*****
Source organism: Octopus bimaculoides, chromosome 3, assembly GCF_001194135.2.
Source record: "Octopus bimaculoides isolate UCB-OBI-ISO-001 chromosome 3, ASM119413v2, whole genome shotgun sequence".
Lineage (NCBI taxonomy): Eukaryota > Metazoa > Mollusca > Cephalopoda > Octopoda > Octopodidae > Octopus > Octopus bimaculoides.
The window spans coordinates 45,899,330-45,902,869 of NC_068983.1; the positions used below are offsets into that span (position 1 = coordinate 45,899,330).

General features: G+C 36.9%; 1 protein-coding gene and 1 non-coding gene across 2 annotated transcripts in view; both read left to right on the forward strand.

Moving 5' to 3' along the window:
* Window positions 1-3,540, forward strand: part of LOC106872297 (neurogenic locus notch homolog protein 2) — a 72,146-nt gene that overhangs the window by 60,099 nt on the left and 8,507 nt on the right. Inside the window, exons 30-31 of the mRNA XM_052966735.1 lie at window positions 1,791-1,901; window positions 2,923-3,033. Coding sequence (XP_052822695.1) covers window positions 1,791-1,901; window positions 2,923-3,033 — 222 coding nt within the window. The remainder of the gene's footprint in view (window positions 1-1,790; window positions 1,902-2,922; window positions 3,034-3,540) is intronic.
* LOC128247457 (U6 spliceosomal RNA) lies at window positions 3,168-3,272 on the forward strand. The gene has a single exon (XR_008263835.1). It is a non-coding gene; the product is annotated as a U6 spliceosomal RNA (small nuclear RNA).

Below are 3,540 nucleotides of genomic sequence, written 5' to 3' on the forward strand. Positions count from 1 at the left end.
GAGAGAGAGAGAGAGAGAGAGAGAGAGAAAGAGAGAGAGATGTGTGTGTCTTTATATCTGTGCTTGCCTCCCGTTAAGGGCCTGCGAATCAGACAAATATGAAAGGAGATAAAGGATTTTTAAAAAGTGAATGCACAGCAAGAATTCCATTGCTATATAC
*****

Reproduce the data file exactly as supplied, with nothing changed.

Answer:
Source organism: Octopus bimaculoides, chromosome 3, assembly GCF_001194135.2.
Source record: "Octopus bimaculoides isolate UCB-OBI-ISO-001 chromosome 3, ASM119413v2, whole genome shotgun sequence".
Lineage (NCBI taxonomy): Eukaryota > Metazoa > Mollusca > Cephalopoda > Octopoda > Octopodidae > Octopus > Octopus bimaculoides.
The window spans coordinates 45,899,330-45,902,869 of NC_068983.1; the positions used below are offsets into that span (position 1 = coordinate 45,899,330).

General features: G+C 36.9%; 1 protein-coding gene and 1 non-coding gene across 2 annotated transcripts in view; both read left to right on the forward strand.

Moving 5' to 3' along the window:
* Window positions 1-3,540, forward strand: part of LOC106872297 (neurogenic locus notch homolog protein 2) — a 72,146-nt gene that overhangs the window by 60,099 nt on the left and 8,507 nt on the right. Inside the window, exons 30-31 of the mRNA XM_052966735.1 lie at window positions 1,791-1,901; window positions 2,923-3,033. Coding sequence (XP_052822695.1) covers window positions 1,791-1,901; window positions 2,923-3,033 — 222 coding nt within the window. The remainder of the gene's footprint in view (window positions 1-1,790; window positions 1,902-2,922; window positions 3,034-3,540) is intronic.
* LOC128247457 (U6 spliceosomal RNA) lies at window positions 3,168-3,272 on the forward strand. The gene has a single exon (XR_008263835.1). It is a non-coding gene; the product is annotated as a U6 spliceosomal RNA (small nuclear RNA).

Below are 3,540 nucleotides of genomic sequence, written 5' to 3' on the forward strand. Positions count from 1 at the left end.
GAGAGAGAGAGAGAGAGAGAGAGAGAGAAAGAGAGAGAGATGTGTGTGTCTTTATATCTGTGCTTGCCTCCCGTTAAGGGCCTGCGAATCAGACAAATATGAAAGGAGATAAAGGATTTTTAAAAAGTGAATGCACAGCAAGAATTCCATTGCTATATAC